So, last night: long story short, my uterus went CRAZY. I thought perhaps I was in early labor. But after about seven hours of madness, everything suddenly ceased and it's been all quiet on the western (southern?) front since then. Let me tell you, I grow extraordinarily weary of this.
ANYWAY, before that excitement happened, I finally got around to making something I've had in my queue for some time: this lovely kabocha squash that I bought in... hm... October, according to Flickr. Yes, it's THIS kabocha squash:
Really? Maybe I'm confused... I feel like I had Josh buy another one recently and we're back to 0 kabochas on hand now, so maybe it's a different one. I dunno.
I knew I wanted to bake/roast the squash but went back and forth on what to serve with it. Cut it into wedges and serve it as kabocha fries with tofu nuggets and some kale? Roast it and then puree it into soup? Etc. But when I looked around my kitchen and saw that I had two stale ends of bread loaves (the bread from Jan 1st), three partially used bunches of herbs, and some leeks and celery that didn't have a whole lot of life left in them, the answer became obvious: STUFFING!
Baked kabocha with bread stuffing
1 medium kabocha squash
canola oil for lightly brushing
1/4c earth balance or an equivalent amount of your favorite cooking oil
6 small leeks sliced
4 ribs celery, diced
1 package TJ's chicken-less strips (8 oz diced tofu would work well here too)
4c cubed stale bread
finely chopped herbs of your choice-- I used most of a bunch of sage, rosemary, and thyme-- divided in half
1 tsp salt
black pepper to taste
1. First, start the squash: preheat the oven to 400F.
2. Slice the kabocha squash in half from top to bottom. Scoop out the guts and set aside. (You can roast the seeds just like pumpkin seeds, but I didn't because I am lazy. To the compost bin!)
3. Lightly brush cut side of the squash with oil, then place cut side down on a prepared baking sheet. The squash will produce liquid as it bakes so I highly recommend a rimmed baking sheet/dish here!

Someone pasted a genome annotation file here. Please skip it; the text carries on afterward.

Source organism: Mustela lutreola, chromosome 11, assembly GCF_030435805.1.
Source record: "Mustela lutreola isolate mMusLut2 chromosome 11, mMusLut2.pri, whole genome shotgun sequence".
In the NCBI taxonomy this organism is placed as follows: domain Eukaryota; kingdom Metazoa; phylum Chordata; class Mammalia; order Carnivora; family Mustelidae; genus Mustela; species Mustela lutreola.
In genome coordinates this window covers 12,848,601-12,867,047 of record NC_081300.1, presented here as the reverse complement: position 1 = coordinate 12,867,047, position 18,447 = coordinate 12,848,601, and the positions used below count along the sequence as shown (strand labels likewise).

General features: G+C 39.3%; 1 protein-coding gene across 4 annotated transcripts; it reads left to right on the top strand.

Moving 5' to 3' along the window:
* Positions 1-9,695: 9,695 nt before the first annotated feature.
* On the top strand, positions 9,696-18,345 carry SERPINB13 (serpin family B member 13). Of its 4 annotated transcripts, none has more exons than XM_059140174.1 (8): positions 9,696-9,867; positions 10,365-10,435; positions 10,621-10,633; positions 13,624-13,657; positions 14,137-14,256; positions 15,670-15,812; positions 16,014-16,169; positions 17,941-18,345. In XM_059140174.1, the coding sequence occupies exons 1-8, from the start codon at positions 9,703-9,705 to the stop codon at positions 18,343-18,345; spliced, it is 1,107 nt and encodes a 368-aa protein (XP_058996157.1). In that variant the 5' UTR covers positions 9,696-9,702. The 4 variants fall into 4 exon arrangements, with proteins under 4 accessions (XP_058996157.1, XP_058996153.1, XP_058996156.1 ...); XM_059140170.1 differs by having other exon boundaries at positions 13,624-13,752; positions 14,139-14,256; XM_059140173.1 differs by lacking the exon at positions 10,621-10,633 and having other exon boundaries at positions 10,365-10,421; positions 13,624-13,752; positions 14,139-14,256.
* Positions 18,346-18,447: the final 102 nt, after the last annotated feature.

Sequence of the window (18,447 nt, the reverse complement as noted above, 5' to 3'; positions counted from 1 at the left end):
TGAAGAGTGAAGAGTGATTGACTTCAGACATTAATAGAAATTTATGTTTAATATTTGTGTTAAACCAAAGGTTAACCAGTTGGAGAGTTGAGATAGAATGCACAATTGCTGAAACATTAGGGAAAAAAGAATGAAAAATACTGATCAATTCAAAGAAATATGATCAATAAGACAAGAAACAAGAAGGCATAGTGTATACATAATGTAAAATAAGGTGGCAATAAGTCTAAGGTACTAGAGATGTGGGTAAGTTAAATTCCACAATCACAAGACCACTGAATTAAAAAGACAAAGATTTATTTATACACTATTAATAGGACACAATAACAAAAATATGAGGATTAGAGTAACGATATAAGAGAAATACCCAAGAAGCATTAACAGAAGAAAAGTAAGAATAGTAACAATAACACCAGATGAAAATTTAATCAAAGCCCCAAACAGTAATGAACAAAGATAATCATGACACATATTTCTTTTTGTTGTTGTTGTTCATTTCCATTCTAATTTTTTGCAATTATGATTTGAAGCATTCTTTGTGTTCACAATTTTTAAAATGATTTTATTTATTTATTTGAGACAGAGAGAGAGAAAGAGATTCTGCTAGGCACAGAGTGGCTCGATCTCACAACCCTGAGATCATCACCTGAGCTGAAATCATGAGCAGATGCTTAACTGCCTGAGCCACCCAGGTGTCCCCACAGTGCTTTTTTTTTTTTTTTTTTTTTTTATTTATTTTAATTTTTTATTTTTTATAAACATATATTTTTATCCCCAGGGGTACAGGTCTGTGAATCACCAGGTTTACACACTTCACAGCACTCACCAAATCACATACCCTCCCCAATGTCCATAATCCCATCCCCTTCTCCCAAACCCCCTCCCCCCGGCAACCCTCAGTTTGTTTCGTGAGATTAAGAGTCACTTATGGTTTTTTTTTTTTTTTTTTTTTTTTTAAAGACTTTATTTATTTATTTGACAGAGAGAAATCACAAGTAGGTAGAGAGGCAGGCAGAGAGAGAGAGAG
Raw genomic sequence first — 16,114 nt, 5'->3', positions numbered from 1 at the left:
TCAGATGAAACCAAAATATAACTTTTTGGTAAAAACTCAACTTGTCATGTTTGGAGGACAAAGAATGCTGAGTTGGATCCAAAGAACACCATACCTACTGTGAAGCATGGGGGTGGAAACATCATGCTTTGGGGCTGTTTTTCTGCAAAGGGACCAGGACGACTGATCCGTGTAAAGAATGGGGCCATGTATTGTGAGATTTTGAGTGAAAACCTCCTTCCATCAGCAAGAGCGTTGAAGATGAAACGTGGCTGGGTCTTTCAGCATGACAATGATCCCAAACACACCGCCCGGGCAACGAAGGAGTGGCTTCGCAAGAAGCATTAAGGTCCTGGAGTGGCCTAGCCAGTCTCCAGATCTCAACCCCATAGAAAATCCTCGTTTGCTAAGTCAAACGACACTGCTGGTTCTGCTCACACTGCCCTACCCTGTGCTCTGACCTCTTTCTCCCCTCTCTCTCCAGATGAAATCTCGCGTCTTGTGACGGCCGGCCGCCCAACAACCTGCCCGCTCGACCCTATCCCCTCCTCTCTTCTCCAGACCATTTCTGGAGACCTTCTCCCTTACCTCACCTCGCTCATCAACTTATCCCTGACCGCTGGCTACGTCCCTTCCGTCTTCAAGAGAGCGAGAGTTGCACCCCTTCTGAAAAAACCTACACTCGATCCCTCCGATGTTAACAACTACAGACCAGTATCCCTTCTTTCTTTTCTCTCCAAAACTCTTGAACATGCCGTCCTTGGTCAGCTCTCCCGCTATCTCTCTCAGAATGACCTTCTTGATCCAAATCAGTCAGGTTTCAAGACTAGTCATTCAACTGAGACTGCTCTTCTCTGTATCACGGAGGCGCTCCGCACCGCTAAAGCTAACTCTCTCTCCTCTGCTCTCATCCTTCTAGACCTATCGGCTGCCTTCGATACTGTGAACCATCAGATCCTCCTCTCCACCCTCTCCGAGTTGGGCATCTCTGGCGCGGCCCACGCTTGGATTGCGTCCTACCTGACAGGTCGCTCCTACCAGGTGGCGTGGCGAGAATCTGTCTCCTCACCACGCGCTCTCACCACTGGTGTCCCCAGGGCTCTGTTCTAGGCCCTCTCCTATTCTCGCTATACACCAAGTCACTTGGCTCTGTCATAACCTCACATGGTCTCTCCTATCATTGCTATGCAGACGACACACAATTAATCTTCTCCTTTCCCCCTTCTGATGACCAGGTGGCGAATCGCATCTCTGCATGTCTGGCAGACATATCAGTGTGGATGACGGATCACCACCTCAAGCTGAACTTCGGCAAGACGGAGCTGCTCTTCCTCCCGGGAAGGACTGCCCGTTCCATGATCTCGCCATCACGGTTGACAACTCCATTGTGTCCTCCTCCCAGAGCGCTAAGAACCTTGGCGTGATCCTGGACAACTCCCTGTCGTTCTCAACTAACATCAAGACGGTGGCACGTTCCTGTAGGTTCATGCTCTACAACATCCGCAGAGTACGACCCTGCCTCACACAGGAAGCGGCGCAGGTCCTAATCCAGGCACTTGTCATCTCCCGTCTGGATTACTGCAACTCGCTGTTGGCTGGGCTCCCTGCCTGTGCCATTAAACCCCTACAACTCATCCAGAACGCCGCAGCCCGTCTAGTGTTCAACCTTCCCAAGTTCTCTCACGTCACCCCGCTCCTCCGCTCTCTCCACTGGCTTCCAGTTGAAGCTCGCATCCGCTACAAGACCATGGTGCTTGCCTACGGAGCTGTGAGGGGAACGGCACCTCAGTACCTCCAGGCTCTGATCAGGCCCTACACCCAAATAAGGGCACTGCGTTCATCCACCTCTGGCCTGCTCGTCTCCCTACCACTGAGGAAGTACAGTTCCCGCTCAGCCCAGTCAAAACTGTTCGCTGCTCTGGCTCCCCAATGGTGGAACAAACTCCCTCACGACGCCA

4. Bake for 35 minutes.
5. Now, the stuffing: melt earth balance in a large saute pan over medium-low heat.
6. When EB is melted, increase heat to medium and add in sliced leeks. Cook, stirring occasionally, for 10 minutes.
7. Add in diced celery and cook another 5 minutes, stirring occasionally.
8. Finally, add in the protein (chicken-less strips or tofu) and half of your chopped herbs, and cook another 5 minutes, stirring occasionally.
9. While waiting in steps 6-8, mix together the remaining stuffing ingredients in a large bowl: stale bread, half of the chopped herbs, salt, black pepper.
10. When leek mixture is done cooking, pour/scrape into the bowl with the bread in and it and toss well. It should be somewhat moist-- if it seems bone dry, you can add 2 tbsps of soy milk or a little more earth balance.
11. When the squash has baked for 35 minutes, remove from oven and flip halves over so that they are bowls. Stuff each side with stuffing. You can pack it in as firmly as you please, but your squash will probably be pretty fragile so just be mindful that you're not splitting open the sides.
12. Bake for another 10 minutes, or until stuffing is browned on top.
We found that a quarter of a squash (half of one of the halves) made for a hearty dinner for each adult. Like so:
It turned out really yummy. To our surprise, the Emperor liked it too-- he tried everything except the celery and didn't freak out about the fact that there were like, herbs, TOUCHING THE REST OF HIS FOOD. This is big, people. He expressed mixed feelings about the squash itself-- "I don't know if this is yummy"-- but loved the cooked bread and chicken-less strips.
Here is a picture I snapped of him in bed. It's not very good but like I mentioned, I was pretty distracted at the time. It does capture our recent bedtime zeitgeists though:
Footie jammies (glow in the dark dinosaurs), Funny Baby, water bottle, and an awesome red quilt one of Josh's former co-workers made for him. All the important things for bedtime.